By Kai Peters
Fostering research and innovation are key goals of the European Union. Article 179 of the Lisbon Treaty, which forms the constitutional basis of the EU, specifies the role of industry in the following context: "The Union shall have the objective of strengthening its scientific and technological bases (…) and encouraging it to become more competitive, including in its industry (…)."
Politicians, bureaucrats and stakeholders are currently discussing the new Framework Programme for European R&I policy, FP9 (Horizon 2020 is the name of the eighth Framework Programme). Before the summer break, the EU Commission will present its proposals for FP9, which will run from 2021 to 2027. Where the EU will spend its research budget is a 100 billion euro question - and a potentially decisive one for the competitiveness of the European economy.
However, industry no longer seems to rank among the priorities of European Commission. In FP9, technological research, in collaboration with science and industry, at lower maturity levels (the stage between basic research and market innovation) might disappear from the landscape altogether. This would be regrettable, because these types of programs have proven to be particularly valuable for the manufacturing and engineering industry, which builds its future competitiveness upon new, enabling technologies and therefore requires cross-border and cross-disciplinary collaborations. The breakthroughs in laser-based manufacturing technologies and 3D printing, for example, are, to a large extent, based on prior research collaboration in this area which was made possible by strategic, forward-looking and sustained support through public funding.
Political footprints on the proposal
Discussions on how to distribute the EU's R&I resources take place every seven years in Brussels. New Framework Programmes have always been adapted to changing political settings, new requirements, new technologies and, of course, the preferences of the Commissioner and the overall strategy of the Commission.
The seventh Framework Programme introduced more industrial relevance and piloting elements, among others. Horizon 2020 continued along this path by shifting the focus towards increased innovation funding, close-to-market activities and using loans and measures to help underperforming member states catch up. New instruments, including contractual public-private partnerships, were launched, aimed at leveraging increased private co-financing and investments. The 315 billion euro EFSI - also known as the "Juncker plan" due to its status as the pet project of the President of the EU Commission - was created to promote investments.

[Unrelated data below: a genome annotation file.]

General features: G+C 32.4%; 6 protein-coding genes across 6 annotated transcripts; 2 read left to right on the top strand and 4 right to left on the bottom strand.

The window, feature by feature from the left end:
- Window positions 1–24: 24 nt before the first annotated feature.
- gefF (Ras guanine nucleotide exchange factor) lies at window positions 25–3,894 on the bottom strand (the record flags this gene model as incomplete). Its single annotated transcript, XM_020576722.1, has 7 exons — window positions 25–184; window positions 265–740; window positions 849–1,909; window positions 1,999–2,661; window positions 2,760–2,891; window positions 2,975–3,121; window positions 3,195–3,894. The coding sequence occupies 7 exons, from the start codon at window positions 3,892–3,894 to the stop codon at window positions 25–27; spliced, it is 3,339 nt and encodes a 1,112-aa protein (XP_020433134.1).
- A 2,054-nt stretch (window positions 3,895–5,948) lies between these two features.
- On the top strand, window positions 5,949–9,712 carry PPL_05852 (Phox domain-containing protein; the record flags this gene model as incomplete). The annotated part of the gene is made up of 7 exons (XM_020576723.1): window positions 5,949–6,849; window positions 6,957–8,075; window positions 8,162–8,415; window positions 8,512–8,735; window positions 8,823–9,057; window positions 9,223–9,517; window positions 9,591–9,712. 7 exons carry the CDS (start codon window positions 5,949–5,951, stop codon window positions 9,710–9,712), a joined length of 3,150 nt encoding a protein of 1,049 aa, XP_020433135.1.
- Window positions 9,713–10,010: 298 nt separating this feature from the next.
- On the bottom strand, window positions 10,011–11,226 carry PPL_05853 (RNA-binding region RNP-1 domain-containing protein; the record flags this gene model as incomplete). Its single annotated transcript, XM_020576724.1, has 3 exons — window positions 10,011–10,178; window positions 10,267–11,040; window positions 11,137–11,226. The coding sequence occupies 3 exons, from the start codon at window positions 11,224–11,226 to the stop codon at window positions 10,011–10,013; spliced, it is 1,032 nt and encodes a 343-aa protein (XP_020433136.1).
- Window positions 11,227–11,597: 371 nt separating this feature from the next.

Now, the current Commission will also leave its political footprints on the next Framework Programme. "The evaluation proves that Horizon 2020 is a true European success story with high added value for taxpayers and a real impact on our economy and quality of life," the Research Commissioner Carlos Moedas said recently. "But there is always room for improvement." The Commission could place greater focus on two priorities in particular: promoting more market innovation and making EU research more attractive for EU citizens. In particular, the report known as the "Lamy Report", which can be considered to be a first blueprint, recommends steps in this direction.
It's not all about moonshots
If this were the case, this alone would not be a problem. The Commission will propose the creation of a "European Innovation Council" (EIC), in an attempt to support an innovation and "start-up" culture and to promote market-creating innovation. In addition, the proposal will include a more "mission-driven" approach, promoting so-called "moonshots" - meaning projects with clear and simple objectives which should make it easier for European citizens to recognize and value the European Union for the good work it carries out using the taxpayer's money.
These seem to be reasonable thoughts, but FP9 might cross the red line towards purely market-oriented and challenge-driven research funding at the expense of the industrial leadership pillar, which was previously dedicated to supporting the competitiveness of European industries. Smaller and more technical projects may not be considered as a moonshot, but they are indispensable for future innovations in European industry - and for future missions.
VDMA has often pointed out that where market forces fail (e.g. coping with fast technological transitions), public money is spent wisely to fill the gaps. Cross-border cooperation in research and development projects within the Single Market is an extremely important task for EU research policy, particularly when it enables SMEs to participate. Finally, the 3 percent objective (the EU aims at spending 3 percent of its GDP on R&D) can only be achieved through the efforts of both the public and the private sectors.
The proposal by the Commission, however, is not the final answer to Brussels' 100 billion euro question. Once the proposal has been published, it will take between 18 months and two years (including possible changes) to find common ground with the European Parliament and EU governments. European manufacturers can therefore still be hopeful that FP9 will be closer to the initial ideas of the EU research policy laid out in the Lisbon Treaty. This might not be a moonshot, but it has proven to be one of the core success stories of the European Union so far.